For those that do have access to intraday overdrafts, they indeed will not need to hold reserves before transferring, but they will need to hold the reserves by the end of the business day, which is not long before the transfer. This is a small technical detail that doesn't change the fact that reserves are needed in order to accommodate "transfers elsewhere", be it before the transfer is made or up to the end of the same day that the transfer is made.
If you actually read what I wrote, you would note that banks can operate without ever having settlement balances on their end of day balance sheet. Since those are literally the only balance sheets produced, you cannot point to me a situation where those banks hold reserves on their balance sheet.Delete
There is the possibility that some banks operate without ever having settlement balances on their end of day balance sheet, but you are ignoring the settlement balances inflows and outflows that happen during the day. They do exist and are essential.Delete
In order to honor a customer's transfer request, the bank necessarily had a outflow of settlement balances. In order to reach a zeroed balance at the end of the day, the bank will need do to something to generate a cash inflow. Maybe it will sell government bonds or something.
In conclusion, banks do need reserves in order to deal with depositors’ transfers elsewhere.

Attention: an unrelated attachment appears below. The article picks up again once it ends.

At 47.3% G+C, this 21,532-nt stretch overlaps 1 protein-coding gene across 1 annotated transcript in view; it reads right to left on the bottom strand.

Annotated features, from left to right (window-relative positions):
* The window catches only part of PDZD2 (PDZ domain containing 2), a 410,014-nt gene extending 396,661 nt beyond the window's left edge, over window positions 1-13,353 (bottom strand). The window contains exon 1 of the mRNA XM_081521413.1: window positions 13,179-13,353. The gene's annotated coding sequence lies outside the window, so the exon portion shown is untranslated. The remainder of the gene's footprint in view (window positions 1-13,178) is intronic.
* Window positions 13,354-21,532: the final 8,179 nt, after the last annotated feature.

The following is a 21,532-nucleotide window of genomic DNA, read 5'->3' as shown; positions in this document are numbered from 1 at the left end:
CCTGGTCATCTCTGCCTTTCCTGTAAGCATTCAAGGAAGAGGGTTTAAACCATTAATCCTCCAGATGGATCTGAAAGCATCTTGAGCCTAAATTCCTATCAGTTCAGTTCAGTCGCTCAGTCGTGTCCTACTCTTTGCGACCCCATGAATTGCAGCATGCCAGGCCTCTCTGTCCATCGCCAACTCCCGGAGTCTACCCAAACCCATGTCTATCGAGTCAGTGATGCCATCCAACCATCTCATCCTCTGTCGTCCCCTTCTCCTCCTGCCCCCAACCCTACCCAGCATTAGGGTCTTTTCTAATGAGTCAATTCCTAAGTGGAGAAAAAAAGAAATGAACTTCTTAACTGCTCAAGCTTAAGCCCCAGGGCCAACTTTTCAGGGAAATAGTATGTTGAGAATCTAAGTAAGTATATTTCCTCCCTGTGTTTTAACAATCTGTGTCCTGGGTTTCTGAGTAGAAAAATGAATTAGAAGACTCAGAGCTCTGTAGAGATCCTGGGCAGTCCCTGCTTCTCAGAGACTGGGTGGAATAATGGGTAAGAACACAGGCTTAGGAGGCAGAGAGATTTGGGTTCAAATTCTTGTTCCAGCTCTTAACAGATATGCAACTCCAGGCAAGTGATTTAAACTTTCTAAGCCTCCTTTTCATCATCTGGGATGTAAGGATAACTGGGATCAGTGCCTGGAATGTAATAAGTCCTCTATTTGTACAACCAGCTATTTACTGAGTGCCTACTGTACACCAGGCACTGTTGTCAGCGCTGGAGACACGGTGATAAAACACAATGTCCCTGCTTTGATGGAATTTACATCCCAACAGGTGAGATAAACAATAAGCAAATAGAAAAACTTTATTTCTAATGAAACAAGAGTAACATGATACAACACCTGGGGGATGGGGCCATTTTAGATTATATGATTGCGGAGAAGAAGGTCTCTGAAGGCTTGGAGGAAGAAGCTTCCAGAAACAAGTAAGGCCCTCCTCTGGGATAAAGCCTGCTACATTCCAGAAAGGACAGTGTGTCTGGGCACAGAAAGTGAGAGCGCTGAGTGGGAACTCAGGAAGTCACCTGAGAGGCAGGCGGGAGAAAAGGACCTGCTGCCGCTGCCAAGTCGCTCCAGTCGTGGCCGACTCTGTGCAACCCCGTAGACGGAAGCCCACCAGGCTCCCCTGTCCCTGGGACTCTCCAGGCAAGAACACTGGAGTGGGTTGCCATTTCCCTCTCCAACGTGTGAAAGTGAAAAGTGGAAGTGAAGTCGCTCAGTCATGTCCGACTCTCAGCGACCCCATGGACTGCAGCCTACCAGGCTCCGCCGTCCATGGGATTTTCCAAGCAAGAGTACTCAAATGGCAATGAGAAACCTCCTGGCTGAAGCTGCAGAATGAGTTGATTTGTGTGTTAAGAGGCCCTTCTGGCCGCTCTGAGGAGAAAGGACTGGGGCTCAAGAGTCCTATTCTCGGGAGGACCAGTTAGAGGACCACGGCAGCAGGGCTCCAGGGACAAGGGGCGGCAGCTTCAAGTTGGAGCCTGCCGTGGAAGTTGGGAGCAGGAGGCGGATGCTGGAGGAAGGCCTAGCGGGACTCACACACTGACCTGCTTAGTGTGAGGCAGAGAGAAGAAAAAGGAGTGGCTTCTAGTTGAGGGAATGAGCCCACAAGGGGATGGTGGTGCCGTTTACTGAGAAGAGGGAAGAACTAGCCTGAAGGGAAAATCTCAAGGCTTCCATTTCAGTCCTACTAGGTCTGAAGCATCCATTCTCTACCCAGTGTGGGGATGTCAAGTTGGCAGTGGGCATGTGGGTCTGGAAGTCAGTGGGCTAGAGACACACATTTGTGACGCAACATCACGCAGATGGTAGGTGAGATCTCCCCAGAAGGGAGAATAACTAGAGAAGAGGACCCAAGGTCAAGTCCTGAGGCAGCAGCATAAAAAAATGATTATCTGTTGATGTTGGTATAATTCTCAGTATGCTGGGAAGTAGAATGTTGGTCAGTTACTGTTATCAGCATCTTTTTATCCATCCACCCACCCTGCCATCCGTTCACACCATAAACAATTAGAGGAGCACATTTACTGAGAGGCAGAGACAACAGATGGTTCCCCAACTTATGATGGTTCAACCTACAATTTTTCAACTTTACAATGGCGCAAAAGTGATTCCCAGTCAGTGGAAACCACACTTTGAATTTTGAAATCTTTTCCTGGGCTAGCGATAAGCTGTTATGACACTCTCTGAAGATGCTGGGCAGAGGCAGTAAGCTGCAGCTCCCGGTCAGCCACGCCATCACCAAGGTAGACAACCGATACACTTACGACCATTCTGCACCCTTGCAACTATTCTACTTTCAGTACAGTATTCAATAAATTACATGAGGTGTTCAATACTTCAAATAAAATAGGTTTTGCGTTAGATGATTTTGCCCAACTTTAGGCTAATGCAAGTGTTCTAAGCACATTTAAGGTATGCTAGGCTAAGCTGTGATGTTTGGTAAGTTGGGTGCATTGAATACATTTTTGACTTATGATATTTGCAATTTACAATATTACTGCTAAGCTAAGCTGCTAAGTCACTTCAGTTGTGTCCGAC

To make a comparison, imagine a person that always has $0 at his bank account at the end of every month. If you are not attentive, you may assume that this person doesn't need money to pay for his living (buying food and rent etc). After all, the end of month balance is always at $0 and doesn't seem to be changing. However, if you look in more details, the person actually do need money to pay for his living. It's just that he receives just enough income to pay for his living and always reach a $0 balance at every end of month. Money is still necessary, otherwise he will starve.
You are attempting to move the goalposts, and writing walls of text to act as a smokescreen. A "bank reserve" is a *positive settlement balance* *held at the central bank* *at the end of the day*. In order for a bank to hold reserves, by definition, it has to hold them at the end of the day.Delete
And your example is utterly ridiculous. If a bank has a negative settlement balance intraday, it cannot be "holding" a settlement balance to meet future needs.
You have just "proven" that banks want to receive inflows via the payments system. That is entirely obvious and tangential to the point I am discussing.
"You are attempting to move the goalposts, and writing walls of text to act as a smokescreen"Delete
You claimed that banks do NOT need reserves in order to deal with depositors’ transfers elsewhere, and I'm claiming that they do, as far as real world evidence goes. I don't think this is tangencial issue, this is a big deal and core to the concepts with are trying to convey in this post.
I'm also trying my best to write clearly and objectively.
But I have realized that you are acting disrespectfully so I will not engage in discussions with you anymore. Your readers are not punchbags. If you are frustrated with something in your life,
don't take it out on me.
You refused to read what I wrote, and just repeated things that were covered by the article text. What am supposed to do, completely re-type my article in the comment section for the benefit of one person?Delete